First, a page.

• If you live in a geographic area where there are a lot of thunderstorms and your dog is alone a lot, develop a plan of how you can help your dog before thunderstorm season starts.
  • Exercise your dog a few hours before expected thunderstorms. Take your dog for a long walk, do some jogging together or let your dog run next to a bicycle
  • Be a role model to your dog. Show him a calm, relaxed, peaceful demeanor during thunderstorms. A mother dog would never teach her pups to panic. Never leave your dog outside unsupervised and also do not let your dog out alone in the yard if the dog is already nervous about thunderstorms. Dogs can sense the storms hours before they start and a dog with thunderstorm phobia might panic and injure himself by digging under the fence or jumping over it.
  • Secure all the doors including doggy doors to prevent your nervous dog from running outside.
  • Use a crate on a regular basis so the dog can have his safe spot that he is very used to going to.
  • If you don’t use a crate (although I do recommend crates for many reasons), allow your dog to go to a place the dog perceives to be safe (often it’s a bathroom or a darkened room). Use positive means to distract your dog before fear escalates into phobia.
  • Massage your dog (after the dog starts to relax).
  • Play some calming music.
  • Use sound distractions such as TV or radio, or create some “white noise” by running a fan or air conditioner.
  • Offer your dog a safe chew toy. Chewing is a calming activity.
  • Offer your dog a Kong stuffed with some peanut butter or cheese. Getting the goodies out of a Kong is another good calming activity and a good distraction as well. Develop the habit of having some fun indoor activities to do together with your dog during a thunderstorm (your very own “thunderstorm party time”) to teach your dog that fun goes along with the thunderstorm. This positive association will create a confident dog that will not get stressed out every time there’s a thunderstorm.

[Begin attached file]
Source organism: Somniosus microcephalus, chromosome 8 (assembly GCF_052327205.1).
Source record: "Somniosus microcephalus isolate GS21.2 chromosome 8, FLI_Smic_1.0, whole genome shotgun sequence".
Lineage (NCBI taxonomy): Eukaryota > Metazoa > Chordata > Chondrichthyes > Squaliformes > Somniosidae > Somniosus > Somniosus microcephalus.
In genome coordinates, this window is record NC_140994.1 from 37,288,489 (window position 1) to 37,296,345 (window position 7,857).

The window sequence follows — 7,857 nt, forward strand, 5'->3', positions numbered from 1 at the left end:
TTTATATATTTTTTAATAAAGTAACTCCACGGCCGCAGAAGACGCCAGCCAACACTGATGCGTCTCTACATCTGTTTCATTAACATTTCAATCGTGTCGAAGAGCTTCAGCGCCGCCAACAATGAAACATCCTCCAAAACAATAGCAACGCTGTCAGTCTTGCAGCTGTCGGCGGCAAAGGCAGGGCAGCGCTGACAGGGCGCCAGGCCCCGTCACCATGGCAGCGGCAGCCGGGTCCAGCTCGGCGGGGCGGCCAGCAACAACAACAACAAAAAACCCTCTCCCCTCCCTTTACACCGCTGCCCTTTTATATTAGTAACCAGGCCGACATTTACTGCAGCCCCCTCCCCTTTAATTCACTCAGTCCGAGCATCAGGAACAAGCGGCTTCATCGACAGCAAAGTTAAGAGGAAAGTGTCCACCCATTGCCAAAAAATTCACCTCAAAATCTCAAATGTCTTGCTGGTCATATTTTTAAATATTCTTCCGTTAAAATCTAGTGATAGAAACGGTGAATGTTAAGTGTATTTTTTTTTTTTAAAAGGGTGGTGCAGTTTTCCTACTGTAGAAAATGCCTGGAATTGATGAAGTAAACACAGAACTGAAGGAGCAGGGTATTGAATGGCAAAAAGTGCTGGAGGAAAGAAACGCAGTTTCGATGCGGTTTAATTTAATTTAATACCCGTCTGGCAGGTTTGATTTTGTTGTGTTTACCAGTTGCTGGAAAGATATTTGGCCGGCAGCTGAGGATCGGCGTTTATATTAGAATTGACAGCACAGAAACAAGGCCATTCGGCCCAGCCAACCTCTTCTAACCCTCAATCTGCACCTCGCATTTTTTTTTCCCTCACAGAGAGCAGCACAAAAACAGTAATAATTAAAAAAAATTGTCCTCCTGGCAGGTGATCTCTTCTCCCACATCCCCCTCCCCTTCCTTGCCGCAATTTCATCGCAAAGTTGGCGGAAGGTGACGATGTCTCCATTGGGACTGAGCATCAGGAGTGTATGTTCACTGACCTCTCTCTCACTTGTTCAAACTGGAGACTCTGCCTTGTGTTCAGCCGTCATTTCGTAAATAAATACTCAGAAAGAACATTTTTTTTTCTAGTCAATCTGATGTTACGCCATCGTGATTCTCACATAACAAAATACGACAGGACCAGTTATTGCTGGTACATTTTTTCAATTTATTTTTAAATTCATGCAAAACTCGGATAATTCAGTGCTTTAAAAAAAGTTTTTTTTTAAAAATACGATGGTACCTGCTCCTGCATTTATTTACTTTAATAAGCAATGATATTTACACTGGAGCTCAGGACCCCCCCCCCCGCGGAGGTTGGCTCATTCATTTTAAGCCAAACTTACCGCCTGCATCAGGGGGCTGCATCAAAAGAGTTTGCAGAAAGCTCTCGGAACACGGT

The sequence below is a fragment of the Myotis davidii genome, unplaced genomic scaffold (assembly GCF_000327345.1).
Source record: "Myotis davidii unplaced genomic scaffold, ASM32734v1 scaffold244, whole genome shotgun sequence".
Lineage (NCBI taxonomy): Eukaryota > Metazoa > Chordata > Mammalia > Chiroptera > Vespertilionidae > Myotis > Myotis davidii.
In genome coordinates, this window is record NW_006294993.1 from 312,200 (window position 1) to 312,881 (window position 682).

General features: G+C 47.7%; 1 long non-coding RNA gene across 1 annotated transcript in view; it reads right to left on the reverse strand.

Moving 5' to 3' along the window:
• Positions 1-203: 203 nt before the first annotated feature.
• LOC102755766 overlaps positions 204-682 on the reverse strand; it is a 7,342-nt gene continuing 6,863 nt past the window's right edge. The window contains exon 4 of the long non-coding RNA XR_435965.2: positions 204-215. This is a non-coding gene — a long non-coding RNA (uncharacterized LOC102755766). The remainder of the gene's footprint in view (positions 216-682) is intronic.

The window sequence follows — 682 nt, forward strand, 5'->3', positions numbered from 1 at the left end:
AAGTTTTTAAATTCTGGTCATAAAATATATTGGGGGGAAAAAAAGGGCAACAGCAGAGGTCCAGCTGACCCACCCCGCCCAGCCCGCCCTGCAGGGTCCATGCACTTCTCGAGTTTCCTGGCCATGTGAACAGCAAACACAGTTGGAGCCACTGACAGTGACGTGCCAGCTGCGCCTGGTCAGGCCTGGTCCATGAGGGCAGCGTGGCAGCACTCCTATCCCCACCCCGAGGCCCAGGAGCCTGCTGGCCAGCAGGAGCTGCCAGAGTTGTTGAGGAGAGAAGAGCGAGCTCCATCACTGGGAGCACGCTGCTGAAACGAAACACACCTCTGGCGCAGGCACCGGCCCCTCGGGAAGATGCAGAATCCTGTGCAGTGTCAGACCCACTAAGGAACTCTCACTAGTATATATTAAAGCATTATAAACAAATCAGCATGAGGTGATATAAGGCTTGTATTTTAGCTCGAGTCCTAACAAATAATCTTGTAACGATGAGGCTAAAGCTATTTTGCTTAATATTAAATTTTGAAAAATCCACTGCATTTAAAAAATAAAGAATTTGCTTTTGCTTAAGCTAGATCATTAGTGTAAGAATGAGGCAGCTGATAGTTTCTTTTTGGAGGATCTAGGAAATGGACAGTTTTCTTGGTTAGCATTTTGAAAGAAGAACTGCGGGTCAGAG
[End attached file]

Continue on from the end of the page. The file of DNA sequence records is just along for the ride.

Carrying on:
• Give your dog some simple obedience commands during the thunderstorm, such as “down”,”place”, “sit”, etc.
  • NEVER coddle or comfort a dog that is already showing signs of stress: shaking, crying, panting, trying to hide. It will only reward and reinforce the anxiety and will make things worse.
  • Socialize your dog with calm, confident dogs that are not afraid of thunderstorms (do this during actual thunderstorms). If you have a friend or a relative with calm dogs who are not afraid of thunderstorms and who are also friendly towards other dogs, you might want to ask for their help in teaching your fearful dog to learn how to relax during thunderstorms.
  • Contact us about the “Thunderstorm Fun Program” that we offer, which includes a personalized training and behavioral modification plan for your dog and uses the power of the pack: this involves socializing your dog using calm, friendly, thunderstorm neutral dogs who are experienced in assisting us to rehabilitate other canines. Do not hesitate to ask for professional help. Consult a dog behavior specialist or dog behaviorist who truly understands the canine mind and dog psychology.

 

© Lexi Hayden and FINE-TUNED CANINES


Lexi Hayden is a professional dog training instructor, canine behavior specialist, owner of Fine-tuned Canines, and a proud member of the International Association of Canine Professionals. Fine-tuned Canines provides dog training and canine behavior counseling services to residents of Southwest Florida: Naples FL, Fort Myers FL, Bonita Springs FL, Estero FL, Sanibel Island, FL, Marco Island, FL, Lehigh Acres FL, LaBelle FL, Cape Coral FL, Punta Gorda FL, Charlotte FL, Ave Maria FL, Alva FL, etc.

She can be reached at (239) 935.5391 or via  CONTACT page

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Reader Comments (2)

We have a nervous dog. It isn't affected by thunder storms anymore than any other loud noise because such weather conditions are rare where we are. We live on the flight path to an airport, plus there is a council depot close to where we live. She is a rescue dog. We got her from my wife's brother, who had her almost permanently locked up a fifteen foot square pen. The first year she bit me four times but not since (we're about a third of the way through the third year with her). The island she was on was quiet but there was a quarry next door. As I explained to my wife, it was the novelty of where she was now that frightened her: Certainly explosions next door to where she lived would have frightened her and while she might have heard the occasional plane, she wouldn't have heard the amount of them she now did.